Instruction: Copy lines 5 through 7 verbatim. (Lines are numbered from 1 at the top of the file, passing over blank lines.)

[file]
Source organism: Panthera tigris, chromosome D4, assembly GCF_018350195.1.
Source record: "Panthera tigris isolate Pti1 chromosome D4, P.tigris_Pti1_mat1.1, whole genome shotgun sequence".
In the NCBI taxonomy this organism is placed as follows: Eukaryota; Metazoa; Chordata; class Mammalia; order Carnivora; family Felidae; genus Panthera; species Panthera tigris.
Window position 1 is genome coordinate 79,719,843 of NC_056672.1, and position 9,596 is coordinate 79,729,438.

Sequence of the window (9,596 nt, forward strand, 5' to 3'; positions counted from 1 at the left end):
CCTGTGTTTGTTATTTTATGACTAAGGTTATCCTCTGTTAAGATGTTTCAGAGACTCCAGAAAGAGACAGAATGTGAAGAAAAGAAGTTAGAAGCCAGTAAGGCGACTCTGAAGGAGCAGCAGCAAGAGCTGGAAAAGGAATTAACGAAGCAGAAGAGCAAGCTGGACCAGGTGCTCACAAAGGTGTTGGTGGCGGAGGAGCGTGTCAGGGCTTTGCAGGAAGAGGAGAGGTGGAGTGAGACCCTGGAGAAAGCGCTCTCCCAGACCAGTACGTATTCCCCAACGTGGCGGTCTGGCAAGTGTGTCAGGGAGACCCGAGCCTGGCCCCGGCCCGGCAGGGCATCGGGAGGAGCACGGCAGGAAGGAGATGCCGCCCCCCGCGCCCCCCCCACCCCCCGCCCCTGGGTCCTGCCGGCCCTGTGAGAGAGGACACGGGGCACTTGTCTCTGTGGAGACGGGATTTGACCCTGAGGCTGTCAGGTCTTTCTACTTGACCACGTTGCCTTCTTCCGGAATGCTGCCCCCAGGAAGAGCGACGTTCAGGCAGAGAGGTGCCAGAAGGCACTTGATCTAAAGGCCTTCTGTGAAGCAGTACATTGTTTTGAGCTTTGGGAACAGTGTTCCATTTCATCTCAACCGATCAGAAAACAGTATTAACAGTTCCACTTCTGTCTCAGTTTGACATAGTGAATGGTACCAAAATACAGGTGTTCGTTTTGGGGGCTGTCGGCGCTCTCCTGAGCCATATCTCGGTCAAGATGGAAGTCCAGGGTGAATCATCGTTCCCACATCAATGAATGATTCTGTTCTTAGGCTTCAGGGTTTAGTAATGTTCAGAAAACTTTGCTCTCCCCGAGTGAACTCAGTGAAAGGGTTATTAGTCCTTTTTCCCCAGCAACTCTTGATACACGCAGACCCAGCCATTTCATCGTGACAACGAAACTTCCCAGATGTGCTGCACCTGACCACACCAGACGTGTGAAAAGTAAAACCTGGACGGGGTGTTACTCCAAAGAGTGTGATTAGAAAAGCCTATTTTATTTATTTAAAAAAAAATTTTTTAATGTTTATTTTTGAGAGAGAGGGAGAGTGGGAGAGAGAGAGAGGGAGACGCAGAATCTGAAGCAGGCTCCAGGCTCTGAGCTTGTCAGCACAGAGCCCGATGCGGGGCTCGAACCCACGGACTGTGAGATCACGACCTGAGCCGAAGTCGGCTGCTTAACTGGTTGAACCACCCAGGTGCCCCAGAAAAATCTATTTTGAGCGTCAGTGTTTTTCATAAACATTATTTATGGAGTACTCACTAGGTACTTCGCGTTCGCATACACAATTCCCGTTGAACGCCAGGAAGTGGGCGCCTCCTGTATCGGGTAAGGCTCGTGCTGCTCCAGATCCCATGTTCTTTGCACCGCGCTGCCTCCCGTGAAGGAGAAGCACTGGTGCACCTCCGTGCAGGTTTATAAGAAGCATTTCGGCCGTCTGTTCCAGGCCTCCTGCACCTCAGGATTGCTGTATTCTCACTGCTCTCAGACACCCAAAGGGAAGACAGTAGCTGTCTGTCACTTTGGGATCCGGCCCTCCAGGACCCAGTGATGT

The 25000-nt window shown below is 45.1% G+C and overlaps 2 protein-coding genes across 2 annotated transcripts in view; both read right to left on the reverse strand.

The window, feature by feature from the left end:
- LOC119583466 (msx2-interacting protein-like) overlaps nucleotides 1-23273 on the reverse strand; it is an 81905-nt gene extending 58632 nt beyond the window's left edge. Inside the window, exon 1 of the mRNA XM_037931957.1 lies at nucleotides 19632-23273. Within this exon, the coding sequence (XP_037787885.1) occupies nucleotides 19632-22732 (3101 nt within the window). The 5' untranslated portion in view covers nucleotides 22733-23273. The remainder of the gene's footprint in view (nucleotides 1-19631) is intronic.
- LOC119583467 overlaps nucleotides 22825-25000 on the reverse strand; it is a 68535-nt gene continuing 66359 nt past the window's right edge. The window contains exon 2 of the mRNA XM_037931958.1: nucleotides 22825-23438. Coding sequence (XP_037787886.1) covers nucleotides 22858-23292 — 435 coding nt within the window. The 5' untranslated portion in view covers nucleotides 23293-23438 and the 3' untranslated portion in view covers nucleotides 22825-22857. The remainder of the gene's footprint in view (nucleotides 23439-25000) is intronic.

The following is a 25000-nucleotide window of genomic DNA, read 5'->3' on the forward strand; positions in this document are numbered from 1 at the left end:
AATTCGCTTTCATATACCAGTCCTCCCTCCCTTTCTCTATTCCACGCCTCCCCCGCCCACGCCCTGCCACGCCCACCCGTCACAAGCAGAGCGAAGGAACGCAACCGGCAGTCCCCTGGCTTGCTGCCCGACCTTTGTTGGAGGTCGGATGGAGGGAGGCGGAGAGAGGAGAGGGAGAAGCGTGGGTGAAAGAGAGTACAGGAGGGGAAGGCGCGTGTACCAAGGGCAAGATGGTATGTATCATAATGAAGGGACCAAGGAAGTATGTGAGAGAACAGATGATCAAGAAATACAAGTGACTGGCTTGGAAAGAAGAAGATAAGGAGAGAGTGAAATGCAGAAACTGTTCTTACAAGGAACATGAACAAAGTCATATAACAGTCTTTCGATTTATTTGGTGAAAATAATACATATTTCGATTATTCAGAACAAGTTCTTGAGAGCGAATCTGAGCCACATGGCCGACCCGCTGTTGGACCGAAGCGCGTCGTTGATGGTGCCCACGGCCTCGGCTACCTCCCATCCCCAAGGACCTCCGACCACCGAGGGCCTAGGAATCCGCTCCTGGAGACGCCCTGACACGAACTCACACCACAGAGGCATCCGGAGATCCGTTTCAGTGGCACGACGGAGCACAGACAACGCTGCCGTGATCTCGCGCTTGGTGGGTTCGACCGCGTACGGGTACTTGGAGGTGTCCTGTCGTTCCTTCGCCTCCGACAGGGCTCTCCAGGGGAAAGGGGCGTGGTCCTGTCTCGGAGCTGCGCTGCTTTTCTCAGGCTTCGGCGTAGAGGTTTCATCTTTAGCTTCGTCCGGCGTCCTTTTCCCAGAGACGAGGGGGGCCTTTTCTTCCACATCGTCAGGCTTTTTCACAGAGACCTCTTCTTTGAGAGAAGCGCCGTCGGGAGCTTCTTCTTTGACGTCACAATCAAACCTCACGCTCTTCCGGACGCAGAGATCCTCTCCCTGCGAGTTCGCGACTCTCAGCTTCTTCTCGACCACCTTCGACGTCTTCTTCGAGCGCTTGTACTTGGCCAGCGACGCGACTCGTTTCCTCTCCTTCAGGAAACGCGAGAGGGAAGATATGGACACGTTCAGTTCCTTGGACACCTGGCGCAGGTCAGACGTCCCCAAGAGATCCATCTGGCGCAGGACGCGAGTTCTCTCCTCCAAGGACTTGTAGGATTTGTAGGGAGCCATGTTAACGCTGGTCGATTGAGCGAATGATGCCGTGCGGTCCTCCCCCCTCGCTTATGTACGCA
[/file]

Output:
Sequence of the window (9,596 nt, forward strand, 5' to 3'; positions counted from 1 at the left end):
CCTGTGTTTGTTATTTTATGACTAAGGTTATCCTCTGTTAAGATGTTTCAGAGACTCCAGAAAGAGACAGAATGTGAAGAAAAGAAGTTAGAAGCCAGTAAGGCGACTCTGAAGGAGCAGCAGCAAGAGCTGGAAAAGGAATTAACGAAGCAGAAGAGCAAGCTGGACCAGGTGCTCACAAAGGTGTTGGTGGCGGAGGAGCGTGTCAGGGCTTTGCAGGAAGAGGAGAGGTGGAGTGAGACCCTGGAGAAAGCGCTCTCCCAGACCAGTACGTATTCCCCAACGTGGCGGTCTGGCAAGTGTGTCAGGGAGACCCGAGCCTGGCCCCGGCCCGGCAGGGCATCGGGAGGAGCACGGCAGGAAGGAGATGCCGCCCCCCGCGCCCCCCCCACCCCCCGCCCCTGGGTCCTGCCGGCCCTGTGAGAGAGGACACGGGGCACTTGTCTCTGTGGAGACGGGATTTGACCCTGAGGCTGTCAGGTCTTTCTACTTGACCACGTTGCCTTCTTCCGGAATGCTGCCCCCAGGAAGAGCGACGTTCAGGCAGAGAGGTGCCAGAAGGCACTTGATCTAAAGGCCTTCTGTGAAGCAGTACATTGTTTTGAGCTTTGGGAACAGTGTTCCATTTCATCTCAACCGATCAGAAAACAGTATTAACAGTTCCACTTCTGTCTCAGTTTGACATAGTGAATGGTACCAAAATACAGGTGTTCGTTTTGGGGGCTGTCGGCGCTCTCCTGAGCCATATCTCGGTCAAGATGGAAGTCCAGGGTGAATCATCGTTCCCACATCAATGAATGATTCTGTTCTTAGGCTTCAGGGTTTAGTAATGTTCAGAAAACTTTGCTCTCCCCGAGTGAACTCAGTGAAAGGGTTATTAGTCCTTTTTCCCCAGCAACTCTTGATACACGCAGACCCAGCCATTTCATCGTGACAACGAAACTTCCCAGATGTGCTGCACCTGACCACACCAGACGTGTGAAAAGTAAAACCTGGACGGGGTGTTACTCCAAAGAGTGTGATTAGAAAAGCCTATTTTATTTATTTAAAAAAAAATTTTTTAATGTTTATTTTTGAGAGAGAGGGAGAGTGGGAGAGAGAGAGAGGGAGACGCAGAATCTGAAGCAGGCTCCAGGCTCTGAGCTTGTCAGCACAGAGCCCGATGCGGGGCTCGAACCCACGGACTGTGAGATCACGACCTGAGCCGAAGTCGGCTGCTTAACTGGTTGAACCACCCAGGTGCCCCAGAAAAATCTATTTTGAGCGTCAGTGTTTTTCATAAACATTATTTATGGAGTACTCACTAGGTACTTCGCGTTCGCATACACAATTCCCGTTGAACGCCAGGAAGTGGGCGCCTCCTGTATCGGGTAAGGCTCGTGCTGCTCCAGATCCCATGTTCTTTGCACCGCGCTGCCTCCCGTGAAGGAGAAGCACTGGTGCACCTCCGTGCAGGTTTATAAGAAGCATTTCGGCCGTCTGTTCCAGGCCTCCTGCACCTCAGGATTGCTGTATTCTCACTGCTCTCAGACACCCAAAGGGAAGACAGTAGCTGTCTGTCACTTTGGGATCCGGCCCTCCAGGACCCAGTGATGT

The 25000-nt window shown below is 45.1% G+C and overlaps 2 protein-coding genes across 2 annotated transcripts in view; both read right to left on the reverse strand.